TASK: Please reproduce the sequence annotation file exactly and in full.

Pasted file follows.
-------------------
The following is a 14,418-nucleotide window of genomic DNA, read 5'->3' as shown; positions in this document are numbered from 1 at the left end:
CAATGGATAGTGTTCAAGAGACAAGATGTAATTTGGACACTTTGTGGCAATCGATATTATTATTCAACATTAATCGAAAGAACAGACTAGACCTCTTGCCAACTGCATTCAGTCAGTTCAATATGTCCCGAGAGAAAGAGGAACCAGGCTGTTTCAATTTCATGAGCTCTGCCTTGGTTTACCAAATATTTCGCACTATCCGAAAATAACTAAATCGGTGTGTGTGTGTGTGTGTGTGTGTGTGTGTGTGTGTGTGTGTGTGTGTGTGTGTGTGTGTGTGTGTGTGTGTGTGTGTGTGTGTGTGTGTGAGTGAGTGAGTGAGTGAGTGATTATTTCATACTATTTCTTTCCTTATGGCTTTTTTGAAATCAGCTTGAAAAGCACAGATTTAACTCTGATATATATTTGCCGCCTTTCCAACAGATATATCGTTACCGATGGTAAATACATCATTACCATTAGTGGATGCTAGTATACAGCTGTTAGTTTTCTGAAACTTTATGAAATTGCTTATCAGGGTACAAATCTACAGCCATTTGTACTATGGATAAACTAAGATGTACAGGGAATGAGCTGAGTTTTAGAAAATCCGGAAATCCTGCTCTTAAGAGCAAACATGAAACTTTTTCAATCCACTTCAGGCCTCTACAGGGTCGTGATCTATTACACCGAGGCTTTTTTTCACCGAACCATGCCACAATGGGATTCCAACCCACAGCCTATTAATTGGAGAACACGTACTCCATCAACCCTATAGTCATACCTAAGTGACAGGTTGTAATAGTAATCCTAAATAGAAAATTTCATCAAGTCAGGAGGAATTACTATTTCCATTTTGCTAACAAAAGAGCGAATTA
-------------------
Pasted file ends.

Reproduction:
The following is a 14,418-nucleotide window of genomic DNA, read 5'->3' as shown; positions in this document are numbered from 1 at the left end:
CAATGGATAGTGTTCAAGAGACAAGATGTAATTTGGACACTTTGTGGCAATCGATATTATTATTCAACATTAATCGAAAGAACAGACTAGACCTCTTGCCAACTGCATTCAGTCAGTTCAATATGTCCCGAGAGAAAGAGGAACCAGGCTGTTTCAATTTCATGAGCTCTGCCTTGGTTTACCAAATATTTCGCACTATCCGAAAATAACTAAATCGGTGTGTGTGTGTGTGTGTGTGTGTGTGTGTGTGTGTGTGTGTGTGTGTGTGTGTGTGTGTGTGTGTGTGTGTGTGTGTGTGTGTGTGTGTGAGTGAGTGAGTGAGTGAGTGATTATTTCATACTATTTCTTTCCTTATGGCTTTTTTGAAATCAGCTTGAAAAGCACAGATTTAACTCTGATATATATTTGCCGCCTTTCCAACAGATATATCGTTACCGATGGTAAATACATCATTACCATTAGTGGATGCTAGTATACAGCTGTTAGTTTTCTGAAACTTTATGAAATTGCTTATCAGGGTACAAATCTACAGCCATTTGTACTATGGATAAACTAAGATGTACAGGGAATGAGCTGAGTTTTAGAAAATCCGGAAATCCTGCTCTTAAGAGCAAACATGAAACTTTTTCAATCCACTTCAGGCCTCTACAGGGTCGTGATCTATTACACCGAGGCTTTTTTTCACCGAACCATGCCACAATGGGATTCCAACCCACAGCCTATTAATTGGAGAACACGTACTCCATCAACCCTATAGTCATACCTAAGTGACAGGTTGTAATAGTAATCCTAAATAGAAAATTTCATCAAGTCAGGAGGAATTACTATTTCCATTTTGCTAACAAAAGAGCGAATTA